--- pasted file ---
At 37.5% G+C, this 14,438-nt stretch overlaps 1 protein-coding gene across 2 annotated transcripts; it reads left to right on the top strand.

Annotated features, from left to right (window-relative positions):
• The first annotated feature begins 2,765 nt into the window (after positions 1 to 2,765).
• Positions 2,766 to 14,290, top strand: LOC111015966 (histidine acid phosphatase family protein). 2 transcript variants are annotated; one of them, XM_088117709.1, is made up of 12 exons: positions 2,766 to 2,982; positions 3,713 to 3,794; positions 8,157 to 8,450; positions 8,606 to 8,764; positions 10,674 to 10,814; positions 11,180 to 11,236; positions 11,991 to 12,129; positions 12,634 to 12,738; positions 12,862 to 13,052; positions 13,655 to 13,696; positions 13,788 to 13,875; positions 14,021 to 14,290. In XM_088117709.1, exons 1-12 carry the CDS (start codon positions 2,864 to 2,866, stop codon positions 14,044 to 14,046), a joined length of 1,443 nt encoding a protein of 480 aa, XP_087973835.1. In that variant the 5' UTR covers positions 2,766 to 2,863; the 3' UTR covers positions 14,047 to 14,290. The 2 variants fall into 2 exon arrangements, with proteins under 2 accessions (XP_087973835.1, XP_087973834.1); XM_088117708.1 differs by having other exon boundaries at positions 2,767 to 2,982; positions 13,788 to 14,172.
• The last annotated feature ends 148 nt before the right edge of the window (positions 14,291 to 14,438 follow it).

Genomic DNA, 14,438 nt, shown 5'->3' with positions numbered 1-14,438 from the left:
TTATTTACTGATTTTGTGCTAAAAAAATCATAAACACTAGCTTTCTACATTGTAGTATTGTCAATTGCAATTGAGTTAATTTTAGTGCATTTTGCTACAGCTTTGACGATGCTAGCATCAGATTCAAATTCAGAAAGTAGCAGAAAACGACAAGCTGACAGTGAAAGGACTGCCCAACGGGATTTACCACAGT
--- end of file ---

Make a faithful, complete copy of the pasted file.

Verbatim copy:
At 37.5% G+C, this 14,438-nt stretch overlaps 1 protein-coding gene across 2 annotated transcripts; it reads left to right on the top strand.

Annotated features, from left to right (window-relative positions):
• The first annotated feature begins 2,765 nt into the window (after positions 1 to 2,765).
• Positions 2,766 to 14,290, top strand: LOC111015966 (histidine acid phosphatase family protein). 2 transcript variants are annotated; one of them, XM_088117709.1, is made up of 12 exons: positions 2,766 to 2,982; positions 3,713 to 3,794; positions 8,157 to 8,450; positions 8,606 to 8,764; positions 10,674 to 10,814; positions 11,180 to 11,236; positions 11,991 to 12,129; positions 12,634 to 12,738; positions 12,862 to 13,052; positions 13,655 to 13,696; positions 13,788 to 13,875; positions 14,021 to 14,290. In XM_088117709.1, exons 1-12 carry the CDS (start codon positions 2,864 to 2,866, stop codon positions 14,044 to 14,046), a joined length of 1,443 nt encoding a protein of 480 aa, XP_087973835.1. In that variant the 5' UTR covers positions 2,766 to 2,863; the 3' UTR covers positions 14,047 to 14,290. The 2 variants fall into 2 exon arrangements, with proteins under 2 accessions (XP_087973835.1, XP_087973834.1); XM_088117708.1 differs by having other exon boundaries at positions 2,767 to 2,982; positions 13,788 to 14,172.
• The last annotated feature ends 148 nt before the right edge of the window (positions 14,291 to 14,438 follow it).

Genomic DNA, 14,438 nt, shown 5'->3' with positions numbered 1-14,438 from the left:
TTATTTACTGATTTTGTGCTAAAAAAATCATAAACACTAGCTTTCTACATTGTAGTATTGTCAATTGCAATTGAGTTAATTTTAGTGCATTTTGCTACAGCTTTGACGATGCTAGCATCAGATTCAAATTCAGAAAGTAGCAGAAAACGACAAGCTGACAGTGAAAGGACTGCCCAACGGGATTTACCACAGT